Cinema Club: Adaptation (2002)

Posted on July 30, 2013


Adaptation (2002, Spike Jonze)

The first thing that came to mind after watching this film? Masturbation. Well, despite its numerous appearances in the film, I’m not talking about literal masturbation. I’m talking about the self. Self loathing, self referencing, self obsessing, self esteem, self assessment. Adaptation’ is choc full of the stuff, whether it is in the movie itself or in the writing or in the directing or in the fictional versions of the nonfictional characters. Whether it is Nicholas Cage’s portrayal of writer Charlie Kaufman in all its self loathing wonder, or flower poacher John Laroche’s obsession with self evolution, it’s everywhere. And good christ is it good.

The film mostly revolves around Kaufman, who has been approached to make a film adaptation of a book written by Susan Orlean, a fairly well settled writer for the New Yorker, called ‘The Orchid Thief’. The book itself is about John Laroche, a Florida chap who poaches orchids. Kaufman struggles and struggles to get anything done with regards to the script, a problem that is exacerbated by his fool of a brother Donald, who manages to put together a script of such ridiculousness that it is swept up by Kaufman’s agent. The time spent watching Charles struggle is interspersed with flashback type scenes of Orlean writing her article on Laroche, and her own personal search for meaning and passion. It is quickly apparent that through her meetings with Laroche she is using him in the hope that his passions will rub off on her. Laroche for his part is bizarrely engaging as something of a lovable rouge, who almost incidentally frequently makes observations on Orelan’s life.

As the screenplay goes nowhere, Charles heads to New York in order to meet Orlean, in the hope of inspiration. Everything quickly spirals down, and Charles asks his brother out to New York for help. All of a sudden, Donald becomes less immensely annoying and more awesomely helpful, offering to interview Orlean in Charles’ place. Despite her denial it turns out she is still seeing Laroche for ghost orchid drug sex fun times joy. The Kaufman’s do a bit of stalking, and everything goes terribly wrong from there. That’s as far as my spoilers are going. Maybe.

So yeah, masturbation. The amount of self deprecation and self referencing in the movie is huge, to the point of it being actually kinda glorious. Charles frequently talks about not wanting to make a Hollywood type adaption of ‘The Orchid Thief’, and thats exactly what ‘Adaptation’ ends up being. The sex, the drugs, the thrills, they find a way of seeping into the film in their own right, climaxing in the Hollywood ending Kaufman’s character is so against throughout. It’s wonderful, funny, clever.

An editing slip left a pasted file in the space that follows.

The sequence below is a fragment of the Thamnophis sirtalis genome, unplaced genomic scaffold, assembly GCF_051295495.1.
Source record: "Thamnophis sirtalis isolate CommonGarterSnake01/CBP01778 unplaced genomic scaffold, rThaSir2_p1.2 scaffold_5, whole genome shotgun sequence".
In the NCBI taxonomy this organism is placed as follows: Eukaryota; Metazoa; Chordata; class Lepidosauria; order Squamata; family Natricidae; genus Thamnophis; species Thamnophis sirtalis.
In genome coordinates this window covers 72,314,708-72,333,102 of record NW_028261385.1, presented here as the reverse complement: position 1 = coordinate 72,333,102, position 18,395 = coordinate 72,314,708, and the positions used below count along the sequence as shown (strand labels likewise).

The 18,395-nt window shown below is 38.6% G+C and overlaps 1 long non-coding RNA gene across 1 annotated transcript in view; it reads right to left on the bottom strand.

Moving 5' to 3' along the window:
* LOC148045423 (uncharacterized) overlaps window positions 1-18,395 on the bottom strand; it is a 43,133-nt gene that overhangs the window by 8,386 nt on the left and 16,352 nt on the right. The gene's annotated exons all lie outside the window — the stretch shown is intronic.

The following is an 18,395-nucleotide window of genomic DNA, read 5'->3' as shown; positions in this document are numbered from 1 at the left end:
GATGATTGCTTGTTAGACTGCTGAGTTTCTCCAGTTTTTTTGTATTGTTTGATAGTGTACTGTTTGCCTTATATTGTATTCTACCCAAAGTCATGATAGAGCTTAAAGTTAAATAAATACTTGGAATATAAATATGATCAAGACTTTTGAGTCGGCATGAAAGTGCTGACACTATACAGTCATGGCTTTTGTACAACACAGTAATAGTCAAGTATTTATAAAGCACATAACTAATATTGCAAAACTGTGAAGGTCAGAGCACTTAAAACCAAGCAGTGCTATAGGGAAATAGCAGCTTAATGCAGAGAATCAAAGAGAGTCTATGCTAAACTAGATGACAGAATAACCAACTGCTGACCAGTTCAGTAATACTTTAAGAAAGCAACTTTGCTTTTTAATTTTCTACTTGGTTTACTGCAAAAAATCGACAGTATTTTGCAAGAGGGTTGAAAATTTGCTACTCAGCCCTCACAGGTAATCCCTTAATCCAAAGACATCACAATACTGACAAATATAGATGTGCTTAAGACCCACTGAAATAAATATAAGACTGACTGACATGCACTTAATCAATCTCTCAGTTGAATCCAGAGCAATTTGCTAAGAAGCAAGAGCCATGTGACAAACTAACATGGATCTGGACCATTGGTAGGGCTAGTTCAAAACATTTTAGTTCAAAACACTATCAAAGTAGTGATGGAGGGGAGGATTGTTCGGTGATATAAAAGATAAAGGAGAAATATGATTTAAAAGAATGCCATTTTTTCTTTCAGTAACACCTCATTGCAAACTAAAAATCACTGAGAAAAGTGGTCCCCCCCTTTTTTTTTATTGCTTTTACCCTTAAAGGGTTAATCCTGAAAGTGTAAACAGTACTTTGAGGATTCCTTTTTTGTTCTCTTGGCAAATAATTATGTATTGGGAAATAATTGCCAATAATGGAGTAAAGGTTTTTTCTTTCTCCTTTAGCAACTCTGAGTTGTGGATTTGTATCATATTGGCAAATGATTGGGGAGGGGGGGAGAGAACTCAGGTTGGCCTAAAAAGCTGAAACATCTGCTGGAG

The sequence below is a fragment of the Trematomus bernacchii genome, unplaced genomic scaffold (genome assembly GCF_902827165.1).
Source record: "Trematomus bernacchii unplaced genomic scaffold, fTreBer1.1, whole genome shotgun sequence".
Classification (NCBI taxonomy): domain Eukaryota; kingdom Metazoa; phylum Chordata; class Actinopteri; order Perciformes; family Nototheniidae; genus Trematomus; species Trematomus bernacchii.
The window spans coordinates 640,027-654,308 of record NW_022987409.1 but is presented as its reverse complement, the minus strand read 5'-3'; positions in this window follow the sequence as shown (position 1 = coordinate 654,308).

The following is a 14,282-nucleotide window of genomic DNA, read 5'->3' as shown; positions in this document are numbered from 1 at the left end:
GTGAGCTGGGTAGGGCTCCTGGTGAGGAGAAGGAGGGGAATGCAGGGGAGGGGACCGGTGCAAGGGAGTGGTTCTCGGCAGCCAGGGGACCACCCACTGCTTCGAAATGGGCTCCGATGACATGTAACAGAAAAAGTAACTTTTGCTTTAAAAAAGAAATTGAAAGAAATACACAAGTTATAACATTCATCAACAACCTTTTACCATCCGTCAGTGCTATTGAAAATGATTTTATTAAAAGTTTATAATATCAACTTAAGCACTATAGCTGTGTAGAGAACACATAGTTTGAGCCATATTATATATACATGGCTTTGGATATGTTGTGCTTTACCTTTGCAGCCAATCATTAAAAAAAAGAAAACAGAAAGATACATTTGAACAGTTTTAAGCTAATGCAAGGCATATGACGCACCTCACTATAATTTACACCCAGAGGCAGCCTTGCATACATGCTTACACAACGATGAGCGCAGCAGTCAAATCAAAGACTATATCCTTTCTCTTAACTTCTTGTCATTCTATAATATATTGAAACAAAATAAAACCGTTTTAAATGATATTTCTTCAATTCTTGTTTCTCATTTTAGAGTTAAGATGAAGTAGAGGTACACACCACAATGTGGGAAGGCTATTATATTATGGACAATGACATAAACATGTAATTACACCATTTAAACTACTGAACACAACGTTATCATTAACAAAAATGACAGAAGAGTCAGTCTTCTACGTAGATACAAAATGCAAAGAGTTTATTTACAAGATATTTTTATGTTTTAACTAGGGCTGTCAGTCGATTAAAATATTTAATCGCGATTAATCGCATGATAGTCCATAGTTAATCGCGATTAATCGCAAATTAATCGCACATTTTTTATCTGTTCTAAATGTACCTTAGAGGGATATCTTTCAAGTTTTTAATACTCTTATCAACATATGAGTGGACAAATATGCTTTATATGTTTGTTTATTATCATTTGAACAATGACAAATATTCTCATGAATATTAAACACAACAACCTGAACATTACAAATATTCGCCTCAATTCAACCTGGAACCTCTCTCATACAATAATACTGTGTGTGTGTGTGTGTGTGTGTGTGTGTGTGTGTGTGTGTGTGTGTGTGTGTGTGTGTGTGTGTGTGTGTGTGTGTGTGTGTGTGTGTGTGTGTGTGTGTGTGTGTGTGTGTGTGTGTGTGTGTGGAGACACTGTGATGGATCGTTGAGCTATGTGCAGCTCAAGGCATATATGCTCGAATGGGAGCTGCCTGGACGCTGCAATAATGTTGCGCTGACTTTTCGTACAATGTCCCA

Nicholas Cage is, and I’m not sure how to type this, but he is fantastic throughout. Whether it is as the neurotic self loathing Charles or the intellectually non existent but confident Donald, he genuinely shines. Indeed, the shadow archetype relationship between the two is one of the most fascinating things about a continually fascinating film, with Donald representing everything that Charlie rejects about himself and his profession. Donald’s screenplay, ‘The 3’, is full of everything Charles despises. Car chases, multiple personalities, murder, thrilling climaxes. And yes, of course, that’s exactly how ‘Adaptation’ ends up. It is beautifully done.

‘Adaptation’ is also full of brilliantly worded asides on the title and its theme, a theme that is visited in many different routes throughout. Whether it is the adaptation of the article into a book, or the book into a film, or Orlean into a human of passion, or Kaufman’s script and relationship with his brother, it’s all in there. A brilliantly multi-faceted movie that is both hilarious yet terrifyingly real at the same time.

Posted in: Cinema, Reviews